Aug 13, 2009, 6:37 AM
The training was geared towards getting the stakeholders au fait with ways and means to better manage chemical substances for the ultimate enforcement of existing laws to monitor, control and manage POPs and hazardous waste.
NEA Executive Director Ndey Bakurine said The Gambia government has ratified many international and multilateral environmental agreements as a demonstration of the government’s commitment in the global effort for the sound management of the environment.
Such agreements and conventions include the Stockholm Convention, the Bamako Convention, the Montreal Protocol, and the sub-regional common regulation for registration of pesticides in the Sahel region.
The agreements are geared towards reducing the movement of hazardous waste between nations, and specifically to prevent the transfer of hazardous waste from developed to least developed countries.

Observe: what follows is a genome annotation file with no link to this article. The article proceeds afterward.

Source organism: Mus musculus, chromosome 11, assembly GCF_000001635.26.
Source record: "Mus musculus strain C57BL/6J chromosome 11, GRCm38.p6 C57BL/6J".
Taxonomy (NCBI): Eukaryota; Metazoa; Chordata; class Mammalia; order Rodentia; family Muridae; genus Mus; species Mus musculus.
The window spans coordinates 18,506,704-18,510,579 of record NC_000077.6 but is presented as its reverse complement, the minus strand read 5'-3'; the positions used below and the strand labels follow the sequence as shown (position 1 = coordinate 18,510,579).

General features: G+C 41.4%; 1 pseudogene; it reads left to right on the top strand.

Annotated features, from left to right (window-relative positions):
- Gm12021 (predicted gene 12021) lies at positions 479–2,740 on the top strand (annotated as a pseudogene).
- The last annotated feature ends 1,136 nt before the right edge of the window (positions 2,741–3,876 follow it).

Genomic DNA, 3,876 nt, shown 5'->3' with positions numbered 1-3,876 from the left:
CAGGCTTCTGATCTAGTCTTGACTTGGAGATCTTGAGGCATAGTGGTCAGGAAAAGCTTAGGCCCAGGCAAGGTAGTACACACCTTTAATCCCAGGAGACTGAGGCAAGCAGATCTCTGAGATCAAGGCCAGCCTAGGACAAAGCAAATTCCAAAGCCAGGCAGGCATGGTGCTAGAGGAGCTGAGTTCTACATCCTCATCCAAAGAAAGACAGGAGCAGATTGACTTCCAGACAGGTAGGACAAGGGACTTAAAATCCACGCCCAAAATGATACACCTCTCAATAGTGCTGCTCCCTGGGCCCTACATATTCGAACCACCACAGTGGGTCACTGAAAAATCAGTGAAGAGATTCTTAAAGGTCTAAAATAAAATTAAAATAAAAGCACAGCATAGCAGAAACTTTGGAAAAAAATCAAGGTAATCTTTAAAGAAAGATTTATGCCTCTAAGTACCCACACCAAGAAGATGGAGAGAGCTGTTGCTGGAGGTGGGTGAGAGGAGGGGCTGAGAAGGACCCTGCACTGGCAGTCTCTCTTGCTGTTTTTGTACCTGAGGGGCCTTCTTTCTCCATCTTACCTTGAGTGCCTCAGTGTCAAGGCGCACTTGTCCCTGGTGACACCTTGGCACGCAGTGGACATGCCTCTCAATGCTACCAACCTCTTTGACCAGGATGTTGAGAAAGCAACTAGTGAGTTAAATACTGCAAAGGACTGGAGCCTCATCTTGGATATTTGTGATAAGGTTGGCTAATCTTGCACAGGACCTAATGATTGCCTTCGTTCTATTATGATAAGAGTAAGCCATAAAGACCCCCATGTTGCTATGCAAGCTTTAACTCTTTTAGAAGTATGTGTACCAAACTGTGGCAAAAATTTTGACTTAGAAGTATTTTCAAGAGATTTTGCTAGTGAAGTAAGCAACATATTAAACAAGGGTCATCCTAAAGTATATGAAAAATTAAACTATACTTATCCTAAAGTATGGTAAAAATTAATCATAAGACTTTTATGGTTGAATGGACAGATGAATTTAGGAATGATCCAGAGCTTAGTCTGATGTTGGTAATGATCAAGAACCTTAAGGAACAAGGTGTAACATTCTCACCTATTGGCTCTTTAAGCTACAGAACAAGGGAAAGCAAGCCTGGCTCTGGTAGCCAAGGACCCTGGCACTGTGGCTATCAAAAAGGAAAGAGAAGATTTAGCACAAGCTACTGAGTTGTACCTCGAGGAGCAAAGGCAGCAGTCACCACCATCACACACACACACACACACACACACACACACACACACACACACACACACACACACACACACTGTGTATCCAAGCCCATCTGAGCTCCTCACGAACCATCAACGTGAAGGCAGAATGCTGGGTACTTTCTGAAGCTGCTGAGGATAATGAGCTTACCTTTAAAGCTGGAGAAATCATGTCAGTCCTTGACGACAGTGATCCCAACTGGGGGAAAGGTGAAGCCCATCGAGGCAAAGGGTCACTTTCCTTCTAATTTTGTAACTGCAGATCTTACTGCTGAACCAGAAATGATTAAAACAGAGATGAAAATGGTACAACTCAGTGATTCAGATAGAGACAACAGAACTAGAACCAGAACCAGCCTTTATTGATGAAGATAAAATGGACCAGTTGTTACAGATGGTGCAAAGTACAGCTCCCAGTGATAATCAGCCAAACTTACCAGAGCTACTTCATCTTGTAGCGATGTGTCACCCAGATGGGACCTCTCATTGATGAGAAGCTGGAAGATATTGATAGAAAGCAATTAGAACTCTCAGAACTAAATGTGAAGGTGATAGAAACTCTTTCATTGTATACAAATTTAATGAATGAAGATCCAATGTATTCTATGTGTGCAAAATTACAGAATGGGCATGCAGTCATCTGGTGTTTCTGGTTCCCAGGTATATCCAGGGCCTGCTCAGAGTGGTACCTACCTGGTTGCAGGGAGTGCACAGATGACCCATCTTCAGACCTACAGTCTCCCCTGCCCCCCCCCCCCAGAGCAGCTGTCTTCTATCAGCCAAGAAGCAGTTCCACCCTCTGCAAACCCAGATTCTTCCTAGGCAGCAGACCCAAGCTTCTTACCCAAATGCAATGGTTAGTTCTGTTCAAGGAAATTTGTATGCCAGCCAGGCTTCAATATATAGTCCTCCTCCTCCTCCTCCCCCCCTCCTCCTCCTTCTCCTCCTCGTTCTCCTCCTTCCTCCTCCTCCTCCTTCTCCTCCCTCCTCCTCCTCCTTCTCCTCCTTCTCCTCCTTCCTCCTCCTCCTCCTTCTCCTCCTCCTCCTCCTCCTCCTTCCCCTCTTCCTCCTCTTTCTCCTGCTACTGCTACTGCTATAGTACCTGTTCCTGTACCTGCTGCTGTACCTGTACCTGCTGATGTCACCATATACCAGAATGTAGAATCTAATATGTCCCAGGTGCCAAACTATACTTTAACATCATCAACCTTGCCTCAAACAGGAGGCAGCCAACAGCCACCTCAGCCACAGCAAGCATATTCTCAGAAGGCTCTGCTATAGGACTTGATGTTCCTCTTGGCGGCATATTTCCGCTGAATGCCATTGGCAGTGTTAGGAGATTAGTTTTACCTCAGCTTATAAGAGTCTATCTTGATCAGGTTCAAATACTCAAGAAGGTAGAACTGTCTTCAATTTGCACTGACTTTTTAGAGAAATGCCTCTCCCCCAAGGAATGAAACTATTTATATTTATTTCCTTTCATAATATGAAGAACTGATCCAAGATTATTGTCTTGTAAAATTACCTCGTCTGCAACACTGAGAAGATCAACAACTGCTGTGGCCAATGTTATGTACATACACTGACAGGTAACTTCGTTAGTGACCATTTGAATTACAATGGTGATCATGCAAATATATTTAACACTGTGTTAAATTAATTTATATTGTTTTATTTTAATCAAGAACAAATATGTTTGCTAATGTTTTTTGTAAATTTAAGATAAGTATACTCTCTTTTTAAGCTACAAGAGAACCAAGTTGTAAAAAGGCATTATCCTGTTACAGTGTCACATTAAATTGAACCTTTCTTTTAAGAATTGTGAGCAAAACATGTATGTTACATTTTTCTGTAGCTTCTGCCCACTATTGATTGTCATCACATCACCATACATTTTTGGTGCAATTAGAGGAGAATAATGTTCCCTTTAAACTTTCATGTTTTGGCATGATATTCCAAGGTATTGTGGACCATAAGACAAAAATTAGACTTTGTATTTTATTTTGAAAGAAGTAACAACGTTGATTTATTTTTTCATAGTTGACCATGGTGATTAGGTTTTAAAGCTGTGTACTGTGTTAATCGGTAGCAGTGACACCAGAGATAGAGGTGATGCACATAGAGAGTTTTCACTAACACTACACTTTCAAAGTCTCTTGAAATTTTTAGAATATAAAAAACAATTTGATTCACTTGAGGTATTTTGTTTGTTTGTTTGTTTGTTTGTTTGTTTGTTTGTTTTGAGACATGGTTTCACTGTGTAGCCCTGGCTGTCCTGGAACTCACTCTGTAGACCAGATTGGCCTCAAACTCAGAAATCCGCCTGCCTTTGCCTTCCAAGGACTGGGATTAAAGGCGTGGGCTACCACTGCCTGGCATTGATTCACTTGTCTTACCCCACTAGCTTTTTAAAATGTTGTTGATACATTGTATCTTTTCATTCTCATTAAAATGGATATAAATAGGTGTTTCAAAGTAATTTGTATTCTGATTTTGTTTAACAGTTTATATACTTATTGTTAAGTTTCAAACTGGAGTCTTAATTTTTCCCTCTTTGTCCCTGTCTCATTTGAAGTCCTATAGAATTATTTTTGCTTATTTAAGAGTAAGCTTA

Madam Bakurine said chemicals are important determinants of sustainable development, environment health and quality of life.
“While the use of chemicals in all human activities e.g. agriculture, health, energy production, and manufacturing contribute to improving the quality of life, it also raise concerns about its harmful effect on workers, consumers, the environment and society at large,” she said.
“Furthermore, accidental disposal of chemicals may permanently damage soil, water and air.”
The NEA executive director explained
that public awareness on environmental issues and community participation in
planning and implementation of environmental management schemes have helped
greatly in raising understanding for the citizenry.